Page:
Archive for self-acceptance


Posted in musings, social commentary, writing with tags , , , , , on December 13, 2009 by kimmy

What is regret anyway?  Another means of self-flagellation?  A symbolic gesture of conscience?  A frustrated desire to change the past?  If self-condemnation actually accomplished its goal and altered the past, the person you are presently would not exist.  Do we really believe we can change ourselves by mourning the past?

The reasons for regret are usually linked to unpleasant current circumstance.  We experience disappointment and immediately rue our actions, as if we were solely responsible for the event.  If only I had been prudent, this discomfort would not have occured.  But there is no way to predetermine any outcome, especially if other people are involved.

We tend to forget that people are masters of their own lives.  Changing our actions will not necessarily change them.  In fact, they might respond in ways that are completely unexpected. 

Furthermore, if we are so stubbornly vested in specific outcomes, perhaps we should examine our own neediness and control dependency.  Are we really so fragile that we must manipulate every detail?  

It’s been said that adversity draws out one’s true character.  In crisis, we are put to the test and must act spontaneously in response.  There isn’t time for elaborate rumination to decide which of our many faces to wear.  We act in the moment, prompted from honest intention or fear, and this unguardedness reveals whom we truly are.

What has it revealed about you?  That you are decisive, doing what is principled and right?  That you are joyful, acting from the heart and connecting to others?  Or that you are self-protective, taking whatever you can and running from the scene?

No matter which best describes you, it is what and whom you are.  No amount of remorse will change that fact.  Therefore, if you are struggling with regret, the struggle is probably with self-acceptance rather than with external conflict.  Conflict with others usually occurs when we are not honest and disguise our natures to conform to another’s expectation.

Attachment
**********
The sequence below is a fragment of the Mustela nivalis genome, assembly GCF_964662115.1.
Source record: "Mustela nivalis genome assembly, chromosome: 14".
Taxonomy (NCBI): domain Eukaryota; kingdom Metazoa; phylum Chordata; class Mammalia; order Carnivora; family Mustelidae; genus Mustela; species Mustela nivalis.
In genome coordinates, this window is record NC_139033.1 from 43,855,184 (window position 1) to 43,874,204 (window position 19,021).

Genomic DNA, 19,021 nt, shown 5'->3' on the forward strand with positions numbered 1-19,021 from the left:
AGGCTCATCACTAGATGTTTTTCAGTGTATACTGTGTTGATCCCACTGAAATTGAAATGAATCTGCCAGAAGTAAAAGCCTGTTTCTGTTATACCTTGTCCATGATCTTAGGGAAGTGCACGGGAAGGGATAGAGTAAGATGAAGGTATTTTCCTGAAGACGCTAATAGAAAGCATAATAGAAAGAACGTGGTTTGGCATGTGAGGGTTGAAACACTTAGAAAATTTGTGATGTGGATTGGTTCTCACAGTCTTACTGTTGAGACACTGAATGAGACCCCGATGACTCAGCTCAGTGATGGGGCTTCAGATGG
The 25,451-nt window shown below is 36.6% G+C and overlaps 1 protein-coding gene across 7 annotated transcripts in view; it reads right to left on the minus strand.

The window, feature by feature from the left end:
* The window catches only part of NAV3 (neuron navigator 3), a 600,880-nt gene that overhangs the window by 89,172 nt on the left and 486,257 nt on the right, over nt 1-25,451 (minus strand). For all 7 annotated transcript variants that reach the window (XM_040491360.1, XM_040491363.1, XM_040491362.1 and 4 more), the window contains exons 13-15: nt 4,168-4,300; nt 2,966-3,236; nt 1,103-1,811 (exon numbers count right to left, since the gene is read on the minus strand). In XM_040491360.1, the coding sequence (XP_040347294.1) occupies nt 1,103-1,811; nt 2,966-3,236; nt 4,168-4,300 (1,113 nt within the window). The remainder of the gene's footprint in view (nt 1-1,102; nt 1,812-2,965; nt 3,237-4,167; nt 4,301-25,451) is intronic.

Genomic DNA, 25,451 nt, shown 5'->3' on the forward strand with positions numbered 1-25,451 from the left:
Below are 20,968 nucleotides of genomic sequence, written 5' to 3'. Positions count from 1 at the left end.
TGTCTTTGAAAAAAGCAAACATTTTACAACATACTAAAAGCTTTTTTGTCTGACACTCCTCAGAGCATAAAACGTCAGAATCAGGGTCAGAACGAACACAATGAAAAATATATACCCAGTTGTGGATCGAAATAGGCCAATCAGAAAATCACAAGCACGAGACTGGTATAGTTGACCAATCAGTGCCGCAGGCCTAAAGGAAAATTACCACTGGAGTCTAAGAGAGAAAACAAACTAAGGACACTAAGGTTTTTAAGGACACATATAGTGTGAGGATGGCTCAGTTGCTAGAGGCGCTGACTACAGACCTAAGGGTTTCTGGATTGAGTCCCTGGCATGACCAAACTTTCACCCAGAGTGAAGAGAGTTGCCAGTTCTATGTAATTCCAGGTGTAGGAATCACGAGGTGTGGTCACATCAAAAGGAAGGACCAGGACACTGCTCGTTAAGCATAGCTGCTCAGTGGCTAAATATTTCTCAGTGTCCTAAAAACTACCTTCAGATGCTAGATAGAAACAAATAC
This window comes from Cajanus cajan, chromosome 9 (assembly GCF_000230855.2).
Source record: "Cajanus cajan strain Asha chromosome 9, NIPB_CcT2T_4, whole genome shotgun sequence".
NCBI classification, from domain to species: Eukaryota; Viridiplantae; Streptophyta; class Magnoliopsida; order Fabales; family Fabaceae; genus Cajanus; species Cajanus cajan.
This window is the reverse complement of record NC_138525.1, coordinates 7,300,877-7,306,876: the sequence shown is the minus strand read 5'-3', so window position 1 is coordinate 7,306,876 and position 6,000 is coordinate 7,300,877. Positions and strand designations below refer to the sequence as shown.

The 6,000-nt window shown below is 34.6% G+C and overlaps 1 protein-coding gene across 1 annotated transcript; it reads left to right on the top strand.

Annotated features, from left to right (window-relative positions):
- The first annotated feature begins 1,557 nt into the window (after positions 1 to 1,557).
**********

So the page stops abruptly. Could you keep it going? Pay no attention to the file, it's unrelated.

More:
If you are behaving with sincerity, then there is no place for regret because you honor not only yourself but others, too.  Giving them the freedom to behave and react as they choose is equal to giving yourself the same.  Allow them to be and you will discover that you have been liberated from the bonds of expectation and attachment, and regret will become nothing more than a habit discarded.



Posted in erotic fiction, love, romance, sex, writing with tags , , , , , on January 1, 2009 by kimmy

“Don’t move.”

The words slid into her ear, molasses-sweet and sticky.  Even if she had wanted to run, it was too late; they held her like flypaper.  The explosion of neighborhood fireworks outside the bedroom window was slowly muffled, replaced by the drumming inside her chest.  There was something dangerous within that sought release.  It beat against her, hammering at the bars which caged it, but she wasn’t certain whether to loose it upon him.  There was no way of knowing what it might do.

She had never intended to be drawn in so deeply.  Friends and colleagues had warned her, telling her to beware the charm that had waylaid others, but she dismissed them.  She was immune to entrapments.  What possible hazard could he pose to something dormant?  In fact, she was so confidently numb that she believed herself incapable of feeling.

Of course all that hubris evaporated one afternoon when he took her by surprise, effectively rendering her defenseless.  It was both terrifying and exhilarating, and despite the well-meaning cautions, she found herself shedding self-restraint one hobble at a time.  It was difficult to recall why she had them at all.  When he was near, she operated in a zone of moral ambiguity that seemed particular to them.  Established boundaries were curiously suspended, as if their peculiar connection took precedence.  That she never disputed it was proof of collusion, although she couldn’t explain why.

It was easier to understand as a function of her brainstem than that of conscious reasoning.  She recognized him with the same fervor and singlemindedness as a reptile knows its mate.  And when he growled at her that night, she responded in kind.

He pressed her into the wall, reaching beneath her dress to pull away her panties and the last vestiges of reserve.  She acted without thought, wrapping her legs around his waist, surrendering not to him but to herself.